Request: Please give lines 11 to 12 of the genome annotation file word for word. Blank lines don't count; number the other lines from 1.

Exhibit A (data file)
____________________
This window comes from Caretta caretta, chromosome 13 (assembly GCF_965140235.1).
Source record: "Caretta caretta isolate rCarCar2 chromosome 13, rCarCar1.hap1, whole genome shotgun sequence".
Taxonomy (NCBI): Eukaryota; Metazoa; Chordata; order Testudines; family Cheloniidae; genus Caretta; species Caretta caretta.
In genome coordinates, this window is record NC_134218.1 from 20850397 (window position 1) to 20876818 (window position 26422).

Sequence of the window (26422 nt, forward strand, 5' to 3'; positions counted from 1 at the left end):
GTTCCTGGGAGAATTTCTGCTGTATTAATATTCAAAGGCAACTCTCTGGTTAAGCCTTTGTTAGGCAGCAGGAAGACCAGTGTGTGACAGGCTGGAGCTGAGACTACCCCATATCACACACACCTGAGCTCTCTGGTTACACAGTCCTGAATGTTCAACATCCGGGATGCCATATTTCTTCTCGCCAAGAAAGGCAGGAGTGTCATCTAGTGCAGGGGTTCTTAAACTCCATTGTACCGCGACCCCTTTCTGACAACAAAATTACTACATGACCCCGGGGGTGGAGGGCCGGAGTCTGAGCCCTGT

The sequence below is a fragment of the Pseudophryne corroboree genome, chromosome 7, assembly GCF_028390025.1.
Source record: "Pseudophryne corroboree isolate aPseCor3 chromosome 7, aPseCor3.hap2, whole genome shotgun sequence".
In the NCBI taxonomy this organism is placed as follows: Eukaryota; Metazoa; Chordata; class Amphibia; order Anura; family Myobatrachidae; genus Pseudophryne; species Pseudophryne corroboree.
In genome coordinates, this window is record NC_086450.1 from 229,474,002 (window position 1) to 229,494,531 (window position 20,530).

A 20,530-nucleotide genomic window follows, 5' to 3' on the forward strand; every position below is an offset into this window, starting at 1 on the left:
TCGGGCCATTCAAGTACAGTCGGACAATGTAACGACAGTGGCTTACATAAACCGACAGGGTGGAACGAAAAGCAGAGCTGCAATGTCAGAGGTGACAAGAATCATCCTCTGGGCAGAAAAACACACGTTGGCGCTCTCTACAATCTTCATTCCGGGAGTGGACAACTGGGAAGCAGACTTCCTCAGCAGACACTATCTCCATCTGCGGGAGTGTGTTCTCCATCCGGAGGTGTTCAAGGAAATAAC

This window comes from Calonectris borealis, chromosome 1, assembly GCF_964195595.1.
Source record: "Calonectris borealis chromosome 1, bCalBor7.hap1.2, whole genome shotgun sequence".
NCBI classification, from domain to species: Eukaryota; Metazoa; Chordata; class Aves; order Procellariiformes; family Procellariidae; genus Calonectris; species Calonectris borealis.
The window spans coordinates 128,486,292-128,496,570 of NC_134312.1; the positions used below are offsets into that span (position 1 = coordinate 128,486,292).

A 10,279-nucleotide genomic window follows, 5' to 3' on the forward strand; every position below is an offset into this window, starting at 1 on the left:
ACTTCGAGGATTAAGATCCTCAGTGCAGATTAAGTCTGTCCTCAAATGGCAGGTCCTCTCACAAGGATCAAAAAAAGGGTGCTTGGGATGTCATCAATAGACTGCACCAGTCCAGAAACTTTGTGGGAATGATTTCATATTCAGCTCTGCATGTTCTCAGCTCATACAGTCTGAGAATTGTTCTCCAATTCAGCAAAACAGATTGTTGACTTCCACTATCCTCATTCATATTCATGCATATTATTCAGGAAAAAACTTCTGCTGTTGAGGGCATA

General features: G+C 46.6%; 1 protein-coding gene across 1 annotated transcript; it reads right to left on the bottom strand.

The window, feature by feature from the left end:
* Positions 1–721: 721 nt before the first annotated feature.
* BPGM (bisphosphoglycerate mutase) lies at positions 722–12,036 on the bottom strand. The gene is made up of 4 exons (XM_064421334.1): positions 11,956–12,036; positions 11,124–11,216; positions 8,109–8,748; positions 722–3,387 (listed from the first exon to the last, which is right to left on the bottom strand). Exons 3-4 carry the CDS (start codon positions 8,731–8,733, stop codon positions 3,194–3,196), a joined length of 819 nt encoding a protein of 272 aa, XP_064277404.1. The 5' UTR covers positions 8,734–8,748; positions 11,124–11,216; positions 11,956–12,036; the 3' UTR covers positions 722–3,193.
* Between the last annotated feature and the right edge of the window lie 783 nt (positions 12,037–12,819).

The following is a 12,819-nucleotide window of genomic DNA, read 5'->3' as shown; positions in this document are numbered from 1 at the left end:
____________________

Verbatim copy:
A 20,530-nucleotide genomic window follows, 5' to 3' on the forward strand; every position below is an offset into this window, starting at 1 on the left:
TCGGGCCATTCAAGTACAGTCGGACAATGTAACGACAGTGGCTTACATAAACCGACAGGGTGGAACGAAAAGCAGAGCTGCAATGTCAGAGGTGACAAGAATCATCCTCTGGGCAGAAAAACACACGTTGGCGCTCTCTACAATCTTCATTCCGGGAGTGGACAACTGGGAAGCAGACTTCCTCAGCAGACACTATCTCCATCTGCGGGAGTGTGTTCTCCATCCGGAGGTGTTCAAGGAAATAAC